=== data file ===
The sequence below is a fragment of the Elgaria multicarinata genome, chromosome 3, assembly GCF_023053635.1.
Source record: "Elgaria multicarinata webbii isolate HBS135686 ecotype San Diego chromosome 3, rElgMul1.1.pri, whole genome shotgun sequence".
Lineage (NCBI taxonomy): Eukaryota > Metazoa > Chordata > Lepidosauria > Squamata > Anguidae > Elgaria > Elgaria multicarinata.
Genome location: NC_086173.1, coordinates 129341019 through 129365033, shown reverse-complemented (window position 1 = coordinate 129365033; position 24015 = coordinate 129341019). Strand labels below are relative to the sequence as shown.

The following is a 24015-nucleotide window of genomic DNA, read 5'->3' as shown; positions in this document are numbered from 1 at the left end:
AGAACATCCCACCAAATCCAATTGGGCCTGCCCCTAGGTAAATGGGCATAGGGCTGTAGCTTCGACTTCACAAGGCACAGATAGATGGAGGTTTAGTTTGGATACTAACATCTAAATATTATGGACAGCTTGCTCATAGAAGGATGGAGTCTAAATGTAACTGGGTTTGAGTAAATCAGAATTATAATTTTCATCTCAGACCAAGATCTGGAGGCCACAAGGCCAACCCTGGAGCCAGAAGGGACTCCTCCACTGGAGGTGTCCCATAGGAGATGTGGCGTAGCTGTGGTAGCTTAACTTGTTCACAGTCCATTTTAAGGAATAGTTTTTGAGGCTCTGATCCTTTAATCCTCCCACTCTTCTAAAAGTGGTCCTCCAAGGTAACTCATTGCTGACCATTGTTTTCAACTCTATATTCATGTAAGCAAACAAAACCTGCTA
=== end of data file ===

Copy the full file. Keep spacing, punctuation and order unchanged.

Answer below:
The sequence below is a fragment of the Elgaria multicarinata genome, chromosome 3, assembly GCF_023053635.1.
Source record: "Elgaria multicarinata webbii isolate HBS135686 ecotype San Diego chromosome 3, rElgMul1.1.pri, whole genome shotgun sequence".
Lineage (NCBI taxonomy): Eukaryota > Metazoa > Chordata > Lepidosauria > Squamata > Anguidae > Elgaria > Elgaria multicarinata.
Genome location: NC_086173.1, coordinates 129341019 through 129365033, shown reverse-complemented (window position 1 = coordinate 129365033; position 24015 = coordinate 129341019). Strand labels below are relative to the sequence as shown.

The following is a 24015-nucleotide window of genomic DNA, read 5'->3' as shown; positions in this document are numbered from 1 at the left end:
AGAACATCCCACCAAATCCAATTGGGCCTGCCCCTAGGTAAATGGGCATAGGGCTGTAGCTTCGACTTCACAAGGCACAGATAGATGGAGGTTTAGTTTGGATACTAACATCTAAATATTATGGACAGCTTGCTCATAGAAGGATGGAGTCTAAATGTAACTGGGTTTGAGTAAATCAGAATTATAATTTTCATCTCAGACCAAGATCTGGAGGCCACAAGGCCAACCCTGGAGCCAGAAGGGACTCCTCCACTGGAGGTGTCCCATAGGAGATGTGGCGTAGCTGTGGTAGCTTAACTTGTTCACAGTCCATTTTAAGGAATAGTTTTTGAGGCTCTGATCCTTTAATCCTCCCACTCTTCTAAAAGTGGTCCTCCAAGGTAACTCATTGCTGACCATTGTTTTCAACTCTATATTCATGTAAGCAAACAAAACCTGCTA